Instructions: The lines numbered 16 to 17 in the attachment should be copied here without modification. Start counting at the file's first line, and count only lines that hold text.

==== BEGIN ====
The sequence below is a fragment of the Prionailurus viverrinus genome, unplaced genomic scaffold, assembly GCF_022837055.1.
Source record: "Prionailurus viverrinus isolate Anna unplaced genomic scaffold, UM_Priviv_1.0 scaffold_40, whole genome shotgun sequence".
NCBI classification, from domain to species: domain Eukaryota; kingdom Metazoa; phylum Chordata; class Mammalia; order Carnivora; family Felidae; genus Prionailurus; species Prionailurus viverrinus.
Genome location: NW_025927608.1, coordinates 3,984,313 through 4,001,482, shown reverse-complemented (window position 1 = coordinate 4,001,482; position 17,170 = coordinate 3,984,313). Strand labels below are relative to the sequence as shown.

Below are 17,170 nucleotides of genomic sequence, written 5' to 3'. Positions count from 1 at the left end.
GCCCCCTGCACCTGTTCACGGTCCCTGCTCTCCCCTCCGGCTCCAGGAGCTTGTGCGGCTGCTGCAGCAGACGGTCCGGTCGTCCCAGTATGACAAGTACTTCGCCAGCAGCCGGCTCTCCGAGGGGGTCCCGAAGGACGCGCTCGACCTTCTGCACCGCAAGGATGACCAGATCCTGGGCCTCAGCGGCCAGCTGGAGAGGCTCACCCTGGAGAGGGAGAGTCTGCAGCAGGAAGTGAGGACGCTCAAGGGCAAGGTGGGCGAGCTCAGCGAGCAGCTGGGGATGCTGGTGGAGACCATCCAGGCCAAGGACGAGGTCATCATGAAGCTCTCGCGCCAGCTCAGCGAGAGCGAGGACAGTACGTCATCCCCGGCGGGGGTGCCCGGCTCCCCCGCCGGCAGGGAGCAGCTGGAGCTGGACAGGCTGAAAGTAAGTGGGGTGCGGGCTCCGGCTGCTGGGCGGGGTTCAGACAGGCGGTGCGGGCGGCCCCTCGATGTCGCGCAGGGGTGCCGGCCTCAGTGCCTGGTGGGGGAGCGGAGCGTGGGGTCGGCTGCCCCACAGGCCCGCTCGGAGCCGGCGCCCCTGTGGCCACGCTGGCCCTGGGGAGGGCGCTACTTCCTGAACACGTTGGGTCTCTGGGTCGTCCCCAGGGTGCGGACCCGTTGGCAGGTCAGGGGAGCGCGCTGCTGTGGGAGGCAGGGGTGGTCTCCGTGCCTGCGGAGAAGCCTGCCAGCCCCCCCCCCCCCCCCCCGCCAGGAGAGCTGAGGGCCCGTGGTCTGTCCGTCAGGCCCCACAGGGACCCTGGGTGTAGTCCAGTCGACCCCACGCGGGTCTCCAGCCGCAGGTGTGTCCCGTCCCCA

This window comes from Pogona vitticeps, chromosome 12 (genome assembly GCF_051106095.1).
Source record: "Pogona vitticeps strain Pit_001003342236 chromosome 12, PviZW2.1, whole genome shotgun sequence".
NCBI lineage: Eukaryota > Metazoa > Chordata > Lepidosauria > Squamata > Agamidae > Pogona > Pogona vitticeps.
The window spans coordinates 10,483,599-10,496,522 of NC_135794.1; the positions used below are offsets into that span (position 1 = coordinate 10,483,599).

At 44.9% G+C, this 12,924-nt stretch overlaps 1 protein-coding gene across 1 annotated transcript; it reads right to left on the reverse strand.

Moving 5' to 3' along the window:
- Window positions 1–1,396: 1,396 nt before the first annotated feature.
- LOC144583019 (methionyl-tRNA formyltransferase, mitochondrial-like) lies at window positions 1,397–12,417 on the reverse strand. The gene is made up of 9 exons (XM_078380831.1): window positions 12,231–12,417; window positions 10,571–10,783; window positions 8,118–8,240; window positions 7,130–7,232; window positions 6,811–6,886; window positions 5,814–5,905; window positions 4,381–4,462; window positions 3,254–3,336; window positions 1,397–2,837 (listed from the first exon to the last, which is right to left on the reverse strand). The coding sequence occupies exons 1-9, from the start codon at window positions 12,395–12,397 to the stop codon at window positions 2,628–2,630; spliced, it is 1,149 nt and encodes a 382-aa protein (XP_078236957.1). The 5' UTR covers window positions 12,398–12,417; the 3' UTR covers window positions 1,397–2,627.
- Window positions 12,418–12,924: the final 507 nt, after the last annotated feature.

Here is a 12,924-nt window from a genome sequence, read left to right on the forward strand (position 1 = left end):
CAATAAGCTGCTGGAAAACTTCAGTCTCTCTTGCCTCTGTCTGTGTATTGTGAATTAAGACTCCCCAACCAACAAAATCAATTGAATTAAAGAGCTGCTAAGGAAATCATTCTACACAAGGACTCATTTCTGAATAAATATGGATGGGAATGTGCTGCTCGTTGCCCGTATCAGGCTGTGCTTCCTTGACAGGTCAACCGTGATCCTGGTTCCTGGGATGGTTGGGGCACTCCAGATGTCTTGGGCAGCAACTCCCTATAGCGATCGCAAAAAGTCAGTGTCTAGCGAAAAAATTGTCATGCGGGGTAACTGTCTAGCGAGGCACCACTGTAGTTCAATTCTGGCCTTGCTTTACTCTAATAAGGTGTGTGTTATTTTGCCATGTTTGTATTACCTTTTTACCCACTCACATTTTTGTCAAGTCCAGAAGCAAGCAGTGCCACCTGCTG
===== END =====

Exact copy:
Here is a 12,924-nt window from a genome sequence, read left to right on the forward strand (position 1 = left end):
CAATAAGCTGCTGGAAAACTTCAGTCTCTCTTGCCTCTGTCTGTGTATTGTGAATTAAGACTCCCCAACCAACAAAATCAATTGAATTAAAGAGCTGCTAAGGAAATCATTCTACACAAGGACTCATTTCTGAATAAATATGGATGGGAATGTGCTGCTCGTTGCCCGTATCAGGCTGTGCTTCCTTGACAGGTCAACCGTGATCCTGGTTCCTGGGATGGTTGGGGCACTCCAGATGTCTTGGGCAGCAACTCCCTATAGCGATCGCAAAAAGTCAGTGTCTAGCGAAAAAATTGTCATGCGGGGTAACTGTCTAGCGAGGCACCACTGTAGTTCAATTCTGGCCTTGCTTTACTCTAATAAGGTGTGTGTTATTTTGCCATGTTTGTATTACCTTTTTACCCACTCACATTTTTGTCAAGTCCAGAAGCAAGCAGTGCCACCTGCTG